Since New Food Order podcast launched in November, co-hosts Danielle Gould, the founder and CEO of Food+Tech Connect and journalist Louisa Burwood-Taylor have curated a variety of differentiated viewpoints to discuss how the world might redesign its food system to tackle the climate crisis while making it better for people and the planet.
In the ninth episode of the New Food Order podcast, the second of two mini episodes, Gould and Burwood-Taylor reflect on past episodes and preview upcoming episodes that will dive deeper into topics.
The series has already included interviews with Paul Polman, the former CEO of Unilever, Nathalie Kelley, an actress and indigenous and regenerative activist, Sam Kass, the former personal chef and policy adviser to the Obamas, Tom Goldtooth, the head of the Indigenous Environmental Network, Julia Collins, the founder and CEO of Planet FWD who also founded Moonshot Snacks as well as Errol Schweitzer, the former VP of grocery at Whole Foods Market.
“When we chose the people to speak to on this podcast, we really wanted to focus on having opposing viewpoints and diversity of thought,” Burwood-Taylor says. “It's really amazing to put all these different perspectives together.”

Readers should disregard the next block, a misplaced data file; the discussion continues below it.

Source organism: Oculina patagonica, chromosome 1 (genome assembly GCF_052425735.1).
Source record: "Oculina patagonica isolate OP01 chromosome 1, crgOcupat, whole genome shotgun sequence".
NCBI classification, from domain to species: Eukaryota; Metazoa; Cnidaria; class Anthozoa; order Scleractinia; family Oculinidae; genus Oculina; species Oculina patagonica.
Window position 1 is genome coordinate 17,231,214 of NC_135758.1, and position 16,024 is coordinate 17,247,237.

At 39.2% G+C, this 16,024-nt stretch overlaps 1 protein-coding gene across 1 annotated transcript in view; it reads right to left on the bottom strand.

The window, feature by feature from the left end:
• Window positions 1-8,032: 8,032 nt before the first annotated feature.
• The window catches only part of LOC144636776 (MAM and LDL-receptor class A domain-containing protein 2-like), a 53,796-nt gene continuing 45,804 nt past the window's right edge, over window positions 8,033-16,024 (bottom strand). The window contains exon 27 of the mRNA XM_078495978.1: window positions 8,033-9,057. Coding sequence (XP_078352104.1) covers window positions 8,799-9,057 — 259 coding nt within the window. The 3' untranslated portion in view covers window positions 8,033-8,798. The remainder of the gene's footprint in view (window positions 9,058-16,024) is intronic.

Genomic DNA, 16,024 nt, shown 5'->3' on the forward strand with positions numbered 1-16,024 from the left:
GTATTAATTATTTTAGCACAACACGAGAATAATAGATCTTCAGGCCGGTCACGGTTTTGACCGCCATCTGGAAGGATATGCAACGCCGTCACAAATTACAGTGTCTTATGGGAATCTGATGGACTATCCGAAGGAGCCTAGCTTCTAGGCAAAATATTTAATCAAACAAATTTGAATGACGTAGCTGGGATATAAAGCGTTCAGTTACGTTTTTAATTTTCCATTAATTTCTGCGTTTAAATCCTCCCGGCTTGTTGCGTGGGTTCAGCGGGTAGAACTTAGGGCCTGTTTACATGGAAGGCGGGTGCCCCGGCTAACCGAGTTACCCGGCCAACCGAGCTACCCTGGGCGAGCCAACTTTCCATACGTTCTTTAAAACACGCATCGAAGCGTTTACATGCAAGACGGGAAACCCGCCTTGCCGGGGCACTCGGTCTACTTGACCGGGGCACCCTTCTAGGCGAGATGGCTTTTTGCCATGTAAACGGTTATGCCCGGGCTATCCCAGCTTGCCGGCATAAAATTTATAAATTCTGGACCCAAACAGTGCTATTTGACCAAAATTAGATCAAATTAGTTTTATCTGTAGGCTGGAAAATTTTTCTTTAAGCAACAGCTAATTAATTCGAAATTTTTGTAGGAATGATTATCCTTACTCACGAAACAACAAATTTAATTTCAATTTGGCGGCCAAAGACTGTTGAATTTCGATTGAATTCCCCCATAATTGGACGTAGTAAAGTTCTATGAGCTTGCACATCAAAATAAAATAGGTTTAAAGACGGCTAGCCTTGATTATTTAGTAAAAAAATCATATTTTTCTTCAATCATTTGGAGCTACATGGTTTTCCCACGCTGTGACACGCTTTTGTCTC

That’s also meant coming with more questions than answers, Gould says. “For us, this is a learning and unlearning journey,” Gould says.
Although much of the feedback from listeners has been positive, some of it hasn’t.
“One of our listeners made some assumptions about where you or I sit on this sort of spectrum of opinions,” Burwood-Taylor says. “It was interesting that he didn't necessarily have it quite right. He thought that I wasn't very knowledgeable or interested in regenerative agriculture, but it's something that I’ve been reporting on since 2014.”
As a journalist, Burwood-Taylor says it’s her role to not have an opinion although sometimes it “comes out a little bit” and she struggles to leave what she believes “behind the door.”
“What's really interesting for me is how we're presenting this, how we're asking the questions and how people are feeding back to us how we come across,” Burwood-Taylor says.
Regardless of whether the feedback is positive or negative, both Burwood-Taylor and Gould want to have a dialogue.
“We’re here for the conversation, whether it’s positive or negative,” Gould says.
Future episodes of the New Food Order podcast will include more in-depth, “deeper dives” into a particular topic and include multiple guests. Upcoming episodes will discuss how finance, business and design models can be challenged to tackle problems that lie in the current food system by offering alternative solutions. Topics will also tackle bio foods, carbon, biotechnology, regenerative agriculture and plant-based options.
Listen and subscribe to the podcast here.